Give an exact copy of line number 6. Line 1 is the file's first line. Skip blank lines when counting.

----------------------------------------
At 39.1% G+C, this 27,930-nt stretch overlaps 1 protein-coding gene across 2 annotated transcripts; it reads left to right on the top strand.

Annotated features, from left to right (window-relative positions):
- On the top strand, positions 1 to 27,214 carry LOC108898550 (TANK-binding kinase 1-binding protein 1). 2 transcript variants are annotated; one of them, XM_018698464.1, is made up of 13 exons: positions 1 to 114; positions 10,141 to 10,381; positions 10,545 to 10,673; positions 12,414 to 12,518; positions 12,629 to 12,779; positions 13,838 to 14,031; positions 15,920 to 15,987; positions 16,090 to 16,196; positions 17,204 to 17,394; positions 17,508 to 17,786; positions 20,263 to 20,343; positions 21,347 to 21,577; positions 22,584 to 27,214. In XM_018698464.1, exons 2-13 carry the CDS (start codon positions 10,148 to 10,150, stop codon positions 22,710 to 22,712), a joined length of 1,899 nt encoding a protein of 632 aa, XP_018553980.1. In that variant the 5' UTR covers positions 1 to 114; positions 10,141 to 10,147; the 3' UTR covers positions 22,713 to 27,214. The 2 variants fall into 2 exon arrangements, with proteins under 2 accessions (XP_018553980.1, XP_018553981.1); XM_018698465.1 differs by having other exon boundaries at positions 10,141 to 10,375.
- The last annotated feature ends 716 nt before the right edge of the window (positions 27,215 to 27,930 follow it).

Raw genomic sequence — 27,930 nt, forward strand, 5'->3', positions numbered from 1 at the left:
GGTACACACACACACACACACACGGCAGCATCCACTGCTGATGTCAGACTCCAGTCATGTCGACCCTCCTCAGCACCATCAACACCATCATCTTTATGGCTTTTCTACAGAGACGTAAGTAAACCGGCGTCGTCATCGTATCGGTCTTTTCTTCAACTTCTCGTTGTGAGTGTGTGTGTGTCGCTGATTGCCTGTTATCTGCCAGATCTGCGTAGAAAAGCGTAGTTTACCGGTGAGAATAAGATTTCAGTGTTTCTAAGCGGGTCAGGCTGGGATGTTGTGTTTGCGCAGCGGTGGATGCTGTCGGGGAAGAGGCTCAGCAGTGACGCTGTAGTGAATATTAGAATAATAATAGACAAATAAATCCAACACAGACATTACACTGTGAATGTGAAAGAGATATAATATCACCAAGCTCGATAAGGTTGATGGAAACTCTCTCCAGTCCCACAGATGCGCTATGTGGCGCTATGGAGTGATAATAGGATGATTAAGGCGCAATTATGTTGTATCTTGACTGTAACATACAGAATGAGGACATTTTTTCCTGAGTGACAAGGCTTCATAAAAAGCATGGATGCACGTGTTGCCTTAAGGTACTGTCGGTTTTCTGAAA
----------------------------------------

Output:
GGTACACACACACACACACACACGGCAGCATCCACTGCTGATGTCAGACTCCAGTCATGTCGACCCTCCTCAGCACCATCAACACCATCATCTTTATGGCTTTTCTACAGAGACGTAAGTAAACCGGCGTCGTCATCGTATCGGTCTTTTCTTCAACTTCTCGTTGTGAGTGTGTGTGTGTCGCTGATTGCCTGTTATCTGCCAGATCTGCGTAGAAAAGCGTAGTTTACCGGTGAGAATAAGATTTCAGTGTTTCTAAGCGGGTCAGGCTGGGATGTTGTGTTTGCGCAGCGGTGGATGCTGTCGGGGAAGAGGCTCAGCAGTGACGCTGTAGTGAATATTAGAATAATAATAGACAAATAAATCCAACACAGACATTACACTGTGAATGTGAAAGAGATATAATATCACCAAGCTCGATAAGGTTGATGGAAACTCTCTCCAGTCCCACAGATGCGCTATGTGGCGCTATGGAGTGATAATAGGATGATTAAGGCGCAATTATGTTGTATCTTGACTGTAACATACAGAATGAGGACATTTTTTCCTGAGTGACAAGGCTTCATAAAAAGCATGGATGCACGTGTTGCCTTAAGGTACTGTCGGTTTTCTGAAA